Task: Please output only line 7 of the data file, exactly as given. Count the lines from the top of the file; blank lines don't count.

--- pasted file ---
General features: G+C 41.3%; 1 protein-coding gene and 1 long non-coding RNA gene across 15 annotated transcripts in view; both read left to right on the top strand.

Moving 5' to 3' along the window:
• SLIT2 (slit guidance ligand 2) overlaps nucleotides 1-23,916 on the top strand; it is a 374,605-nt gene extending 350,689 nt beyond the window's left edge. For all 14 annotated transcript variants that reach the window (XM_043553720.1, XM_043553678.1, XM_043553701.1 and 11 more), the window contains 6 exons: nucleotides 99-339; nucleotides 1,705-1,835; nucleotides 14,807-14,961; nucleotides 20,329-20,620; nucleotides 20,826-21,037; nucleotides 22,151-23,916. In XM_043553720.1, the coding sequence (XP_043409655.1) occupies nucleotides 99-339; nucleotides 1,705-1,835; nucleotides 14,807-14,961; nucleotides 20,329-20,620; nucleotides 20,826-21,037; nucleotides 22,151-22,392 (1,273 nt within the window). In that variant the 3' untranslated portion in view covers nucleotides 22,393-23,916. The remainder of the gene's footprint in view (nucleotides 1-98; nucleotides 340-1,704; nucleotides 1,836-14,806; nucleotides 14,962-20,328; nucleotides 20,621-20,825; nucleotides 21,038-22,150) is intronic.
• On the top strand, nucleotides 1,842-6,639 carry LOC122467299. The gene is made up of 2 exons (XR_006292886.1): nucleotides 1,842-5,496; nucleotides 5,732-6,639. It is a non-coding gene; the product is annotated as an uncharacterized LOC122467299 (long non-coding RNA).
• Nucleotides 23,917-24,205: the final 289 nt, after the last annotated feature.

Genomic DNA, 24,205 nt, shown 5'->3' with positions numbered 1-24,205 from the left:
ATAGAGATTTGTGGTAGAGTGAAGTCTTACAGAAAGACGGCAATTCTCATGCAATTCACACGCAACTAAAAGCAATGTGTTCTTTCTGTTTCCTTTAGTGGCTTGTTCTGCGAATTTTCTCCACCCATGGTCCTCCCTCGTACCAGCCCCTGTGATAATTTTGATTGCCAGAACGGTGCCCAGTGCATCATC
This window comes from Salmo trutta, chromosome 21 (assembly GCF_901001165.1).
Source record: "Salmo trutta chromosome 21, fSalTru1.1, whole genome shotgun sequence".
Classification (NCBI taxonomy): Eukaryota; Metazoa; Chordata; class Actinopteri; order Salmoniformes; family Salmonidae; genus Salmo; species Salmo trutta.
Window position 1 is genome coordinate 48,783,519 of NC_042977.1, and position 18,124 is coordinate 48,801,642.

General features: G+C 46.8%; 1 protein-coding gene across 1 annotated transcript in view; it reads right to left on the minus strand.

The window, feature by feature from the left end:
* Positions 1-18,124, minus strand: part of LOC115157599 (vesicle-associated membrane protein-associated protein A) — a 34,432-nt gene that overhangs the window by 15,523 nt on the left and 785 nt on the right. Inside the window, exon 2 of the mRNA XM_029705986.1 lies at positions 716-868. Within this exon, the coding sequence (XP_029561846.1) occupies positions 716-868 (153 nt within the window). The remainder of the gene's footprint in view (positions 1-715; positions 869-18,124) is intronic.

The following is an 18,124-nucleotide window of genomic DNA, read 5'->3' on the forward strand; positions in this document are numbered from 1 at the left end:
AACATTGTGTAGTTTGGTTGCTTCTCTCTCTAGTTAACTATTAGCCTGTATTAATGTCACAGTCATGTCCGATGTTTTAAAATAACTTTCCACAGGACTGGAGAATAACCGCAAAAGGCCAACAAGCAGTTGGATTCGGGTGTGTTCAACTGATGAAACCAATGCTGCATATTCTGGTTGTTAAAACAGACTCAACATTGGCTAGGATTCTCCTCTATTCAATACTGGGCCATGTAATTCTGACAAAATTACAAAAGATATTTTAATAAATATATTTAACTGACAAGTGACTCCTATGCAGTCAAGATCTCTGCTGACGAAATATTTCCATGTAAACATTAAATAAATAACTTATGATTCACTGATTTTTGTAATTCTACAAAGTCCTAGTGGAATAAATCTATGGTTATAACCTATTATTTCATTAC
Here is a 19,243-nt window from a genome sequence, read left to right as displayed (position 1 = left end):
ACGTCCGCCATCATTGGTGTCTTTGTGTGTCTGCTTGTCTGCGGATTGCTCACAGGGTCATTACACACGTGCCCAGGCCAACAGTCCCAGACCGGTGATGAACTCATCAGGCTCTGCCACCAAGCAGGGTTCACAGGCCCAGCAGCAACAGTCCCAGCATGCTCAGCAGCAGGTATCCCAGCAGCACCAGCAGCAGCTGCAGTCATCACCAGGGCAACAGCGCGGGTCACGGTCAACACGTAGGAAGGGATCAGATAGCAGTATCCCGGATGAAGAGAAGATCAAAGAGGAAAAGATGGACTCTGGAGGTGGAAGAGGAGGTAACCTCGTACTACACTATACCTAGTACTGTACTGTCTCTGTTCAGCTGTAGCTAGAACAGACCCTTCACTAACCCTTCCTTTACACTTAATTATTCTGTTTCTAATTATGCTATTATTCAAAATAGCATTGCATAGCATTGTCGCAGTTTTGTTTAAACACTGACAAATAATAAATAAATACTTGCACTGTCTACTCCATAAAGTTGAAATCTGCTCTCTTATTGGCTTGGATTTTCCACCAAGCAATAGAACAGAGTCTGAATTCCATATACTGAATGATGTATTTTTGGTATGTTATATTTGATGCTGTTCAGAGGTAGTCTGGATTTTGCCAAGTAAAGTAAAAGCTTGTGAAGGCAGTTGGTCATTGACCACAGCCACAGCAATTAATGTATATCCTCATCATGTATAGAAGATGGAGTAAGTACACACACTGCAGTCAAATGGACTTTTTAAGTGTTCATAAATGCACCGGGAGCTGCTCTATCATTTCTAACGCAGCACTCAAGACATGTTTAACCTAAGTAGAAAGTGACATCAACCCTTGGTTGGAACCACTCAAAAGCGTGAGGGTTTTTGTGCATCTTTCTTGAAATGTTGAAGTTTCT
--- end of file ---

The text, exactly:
ATAGAGATTTGTGGTAGAGTGAAGTCTTACAGAAAGACGGCAATTCTCATGCAATTCACACGCAACTAAAAGCAATGTGTTCTTTCTGTTTCCTTTAGTGGCTTGTTCTGCGAATTTTCTCCACCCATGGTCCTCCCTCGTACCAGCCCCTGTGATAATTTTGATTGCCAGAACGGTGCCCAGTGCATCATC